What is Casting Iron


Casting iron is an alloy of iron that contains around 2 to 4 percent of carbon. It also includes impurities like Sulphur and phosphorus. It also contains variable amounts of silicon and manganese.


Firstly, by the help of blast furnace, the iron ore is reduced. Then the liquid iron is cast and hardened as crude ingots. This form is known as pigs. After that, Pigs are re-melted to make different desired products. It is melted along with scrap and other alloying elements in cupola furnaces and then are re-casted into desired shapes.


Casting iron are of two types, white iron and gray iron. Gray iron contains more of the Sulphur which makes it lesser hard then the white iron. The silicon factor makes the gray iron Machin able than the white iron.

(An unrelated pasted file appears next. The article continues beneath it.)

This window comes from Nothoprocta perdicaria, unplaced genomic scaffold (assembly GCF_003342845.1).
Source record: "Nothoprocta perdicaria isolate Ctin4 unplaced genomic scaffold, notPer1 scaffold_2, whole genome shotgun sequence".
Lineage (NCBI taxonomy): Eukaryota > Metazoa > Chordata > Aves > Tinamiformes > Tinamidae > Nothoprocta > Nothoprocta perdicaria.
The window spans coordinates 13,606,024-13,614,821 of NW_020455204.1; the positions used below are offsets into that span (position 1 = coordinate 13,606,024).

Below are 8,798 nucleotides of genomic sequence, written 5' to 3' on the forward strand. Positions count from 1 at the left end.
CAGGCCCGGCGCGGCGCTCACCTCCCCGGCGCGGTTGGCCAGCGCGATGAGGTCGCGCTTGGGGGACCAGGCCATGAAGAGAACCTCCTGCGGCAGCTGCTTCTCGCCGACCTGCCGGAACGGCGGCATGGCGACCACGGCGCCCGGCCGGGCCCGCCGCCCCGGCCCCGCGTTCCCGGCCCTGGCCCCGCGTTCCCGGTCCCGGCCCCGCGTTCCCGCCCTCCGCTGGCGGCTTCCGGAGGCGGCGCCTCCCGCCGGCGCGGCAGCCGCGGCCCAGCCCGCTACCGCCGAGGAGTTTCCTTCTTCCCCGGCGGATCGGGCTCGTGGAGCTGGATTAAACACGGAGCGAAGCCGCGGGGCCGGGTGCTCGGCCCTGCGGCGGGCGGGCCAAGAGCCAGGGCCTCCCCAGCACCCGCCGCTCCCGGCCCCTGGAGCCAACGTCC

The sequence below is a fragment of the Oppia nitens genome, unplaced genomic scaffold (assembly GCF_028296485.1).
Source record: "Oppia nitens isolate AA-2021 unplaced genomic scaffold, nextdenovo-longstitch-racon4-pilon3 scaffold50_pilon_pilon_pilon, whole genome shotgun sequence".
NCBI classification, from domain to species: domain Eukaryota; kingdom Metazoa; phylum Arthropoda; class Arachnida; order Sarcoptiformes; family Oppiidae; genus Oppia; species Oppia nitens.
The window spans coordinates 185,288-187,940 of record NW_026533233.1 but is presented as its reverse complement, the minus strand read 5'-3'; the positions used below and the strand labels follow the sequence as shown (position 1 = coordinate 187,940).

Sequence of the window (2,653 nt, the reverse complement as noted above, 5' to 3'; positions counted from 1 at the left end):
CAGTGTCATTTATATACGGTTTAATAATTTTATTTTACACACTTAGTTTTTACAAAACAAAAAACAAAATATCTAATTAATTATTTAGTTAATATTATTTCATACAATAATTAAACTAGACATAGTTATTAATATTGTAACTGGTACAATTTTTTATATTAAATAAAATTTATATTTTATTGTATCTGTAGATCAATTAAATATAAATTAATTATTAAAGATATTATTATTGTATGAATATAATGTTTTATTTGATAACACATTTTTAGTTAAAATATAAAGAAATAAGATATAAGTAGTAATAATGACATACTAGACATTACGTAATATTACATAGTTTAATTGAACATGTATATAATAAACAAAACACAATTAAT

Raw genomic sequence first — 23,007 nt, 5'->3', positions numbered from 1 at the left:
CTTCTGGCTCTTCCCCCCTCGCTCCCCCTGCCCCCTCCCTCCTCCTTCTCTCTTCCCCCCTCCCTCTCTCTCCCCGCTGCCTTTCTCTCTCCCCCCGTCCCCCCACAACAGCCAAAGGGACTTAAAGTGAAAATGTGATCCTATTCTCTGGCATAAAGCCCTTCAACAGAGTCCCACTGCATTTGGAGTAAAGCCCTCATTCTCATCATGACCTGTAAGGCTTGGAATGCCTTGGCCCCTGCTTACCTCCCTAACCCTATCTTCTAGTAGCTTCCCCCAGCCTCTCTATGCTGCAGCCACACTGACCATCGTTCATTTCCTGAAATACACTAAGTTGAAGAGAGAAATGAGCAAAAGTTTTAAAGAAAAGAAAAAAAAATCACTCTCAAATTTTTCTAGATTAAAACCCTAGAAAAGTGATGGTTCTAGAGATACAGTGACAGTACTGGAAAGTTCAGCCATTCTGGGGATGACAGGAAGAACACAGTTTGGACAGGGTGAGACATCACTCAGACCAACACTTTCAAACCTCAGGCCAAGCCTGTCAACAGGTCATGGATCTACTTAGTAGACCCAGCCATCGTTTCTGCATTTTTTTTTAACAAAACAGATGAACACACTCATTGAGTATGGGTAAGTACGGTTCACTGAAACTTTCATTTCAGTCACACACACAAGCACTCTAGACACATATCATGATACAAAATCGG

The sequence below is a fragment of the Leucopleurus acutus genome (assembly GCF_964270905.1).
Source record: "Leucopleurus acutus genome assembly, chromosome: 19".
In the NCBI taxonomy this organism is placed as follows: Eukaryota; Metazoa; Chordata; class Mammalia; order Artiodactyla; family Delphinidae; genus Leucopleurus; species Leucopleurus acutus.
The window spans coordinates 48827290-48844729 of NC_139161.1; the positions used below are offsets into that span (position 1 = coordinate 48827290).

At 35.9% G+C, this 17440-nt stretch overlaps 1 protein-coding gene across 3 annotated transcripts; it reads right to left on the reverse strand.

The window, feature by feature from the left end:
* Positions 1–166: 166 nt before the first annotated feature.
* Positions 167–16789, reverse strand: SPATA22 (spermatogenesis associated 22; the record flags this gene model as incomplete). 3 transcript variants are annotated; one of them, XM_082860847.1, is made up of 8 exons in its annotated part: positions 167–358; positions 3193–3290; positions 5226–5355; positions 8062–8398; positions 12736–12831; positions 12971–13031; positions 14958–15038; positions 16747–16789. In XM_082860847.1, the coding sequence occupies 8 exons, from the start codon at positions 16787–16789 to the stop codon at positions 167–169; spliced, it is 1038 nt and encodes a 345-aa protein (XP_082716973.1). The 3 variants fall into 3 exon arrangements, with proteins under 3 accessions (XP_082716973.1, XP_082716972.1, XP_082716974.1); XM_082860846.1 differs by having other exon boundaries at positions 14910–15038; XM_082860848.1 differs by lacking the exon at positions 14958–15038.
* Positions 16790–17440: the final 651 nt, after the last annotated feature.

Malleable casting iron was produced by France in 18th century. It was produced by pro longed heating. This casting iron is not used widely nowadays. However, the ductile casting iron is used a lot nowadays. It was produced by Americans and British in 19th century. This ductile casting iron is used in many automobile industries along side sand casting processes. It is used in making gears, dies and many other machinery parts.

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